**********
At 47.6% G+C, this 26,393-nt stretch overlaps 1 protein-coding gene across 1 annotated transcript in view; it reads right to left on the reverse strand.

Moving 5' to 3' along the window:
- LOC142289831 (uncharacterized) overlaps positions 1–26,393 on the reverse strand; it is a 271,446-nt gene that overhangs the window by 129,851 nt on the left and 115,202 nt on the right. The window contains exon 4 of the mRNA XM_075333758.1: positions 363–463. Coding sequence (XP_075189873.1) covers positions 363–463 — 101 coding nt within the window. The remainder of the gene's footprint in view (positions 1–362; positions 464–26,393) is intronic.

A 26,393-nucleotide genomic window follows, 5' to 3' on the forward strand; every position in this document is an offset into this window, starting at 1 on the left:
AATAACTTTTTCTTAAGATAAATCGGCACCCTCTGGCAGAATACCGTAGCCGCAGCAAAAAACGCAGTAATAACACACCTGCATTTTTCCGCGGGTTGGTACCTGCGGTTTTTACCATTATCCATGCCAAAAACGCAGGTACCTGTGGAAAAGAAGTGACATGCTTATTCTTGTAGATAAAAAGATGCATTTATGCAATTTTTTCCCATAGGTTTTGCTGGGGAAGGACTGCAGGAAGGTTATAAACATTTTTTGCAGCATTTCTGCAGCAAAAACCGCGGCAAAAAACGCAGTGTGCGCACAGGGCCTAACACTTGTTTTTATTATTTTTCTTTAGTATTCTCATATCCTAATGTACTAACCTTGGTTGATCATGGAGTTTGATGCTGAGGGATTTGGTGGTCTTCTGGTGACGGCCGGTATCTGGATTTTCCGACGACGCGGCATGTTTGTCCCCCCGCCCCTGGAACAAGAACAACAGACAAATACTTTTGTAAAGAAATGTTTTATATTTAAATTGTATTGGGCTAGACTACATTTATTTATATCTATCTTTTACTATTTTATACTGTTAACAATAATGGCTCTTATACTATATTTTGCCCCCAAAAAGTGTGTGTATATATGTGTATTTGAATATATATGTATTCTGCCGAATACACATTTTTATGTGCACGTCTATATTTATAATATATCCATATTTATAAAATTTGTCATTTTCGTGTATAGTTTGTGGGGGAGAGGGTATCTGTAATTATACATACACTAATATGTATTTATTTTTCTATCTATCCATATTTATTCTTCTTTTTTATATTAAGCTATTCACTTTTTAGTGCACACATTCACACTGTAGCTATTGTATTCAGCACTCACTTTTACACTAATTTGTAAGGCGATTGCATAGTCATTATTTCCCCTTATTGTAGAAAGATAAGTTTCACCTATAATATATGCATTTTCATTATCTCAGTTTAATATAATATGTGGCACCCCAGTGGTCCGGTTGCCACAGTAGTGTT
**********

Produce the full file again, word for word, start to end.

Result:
At 47.6% G+C, this 26,393-nt stretch overlaps 1 protein-coding gene across 1 annotated transcript in view; it reads right to left on the reverse strand.

Moving 5' to 3' along the window:
- LOC142289831 (uncharacterized) overlaps positions 1–26,393 on the reverse strand; it is a 271,446-nt gene that overhangs the window by 129,851 nt on the left and 115,202 nt on the right. The window contains exon 4 of the mRNA XM_075333758.1: positions 363–463. Coding sequence (XP_075189873.1) covers positions 363–463 — 101 coding nt within the window. The remainder of the gene's footprint in view (positions 1–362; positions 464–26,393) is intronic.

A 26,393-nucleotide genomic window follows, 5' to 3' on the forward strand; every position in this document is an offset into this window, starting at 1 on the left:
AATAACTTTTTCTTAAGATAAATCGGCACCCTCTGGCAGAATACCGTAGCCGCAGCAAAAAACGCAGTAATAACACACCTGCATTTTTCCGCGGGTTGGTACCTGCGGTTTTTACCATTATCCATGCCAAAAACGCAGGTACCTGTGGAAAAGAAGTGACATGCTTATTCTTGTAGATAAAAAGATGCATTTATGCAATTTTTTCCCATAGGTTTTGCTGGGGAAGGACTGCAGGAAGGTTATAAACATTTTTTGCAGCATTTCTGCAGCAAAAACCGCGGCAAAAAACGCAGTGTGCGCACAGGGCCTAACACTTGTTTTTATTATTTTTCTTTAGTATTCTCATATCCTAATGTACTAACCTTGGTTGATCATGGAGTTTGATGCTGAGGGATTTGGTGGTCTTCTGGTGACGGCCGGTATCTGGATTTTCCGACGACGCGGCATGTTTGTCCCCCCGCCCCTGGAACAAGAACAACAGACAAATACTTTTGTAAAGAAATGTTTTATATTTAAATTGTATTGGGCTAGACTACATTTATTTATATCTATCTTTTACTATTTTATACTGTTAACAATAATGGCTCTTATACTATATTTTGCCCCCAAAAAGTGTGTGTATATATGTGTATTTGAATATATATGTATTCTGCCGAATACACATTTTTATGTGCACGTCTATATTTATAATATATCCATATTTATAAAATTTGTCATTTTCGTGTATAGTTTGTGGGGGAGAGGGTATCTGTAATTATACATACACTAATATGTATTTATTTTTCTATCTATCCATATTTATTCTTCTTTTTTATATTAAGCTATTCACTTTTTAGTGCACACATTCACACTGTAGCTATTGTATTCAGCACTCACTTTTACACTAATTTGTAAGGCGATTGCATAGTCATTATTTCCCCTTATTGTAGAAAGATAAGTTTCACCTATAATATATGCATTTTCATTATCTCAGTTTAATATAATATGTGGCACCCCAGTGGTCCGGTTGCCACAGTAGTGTT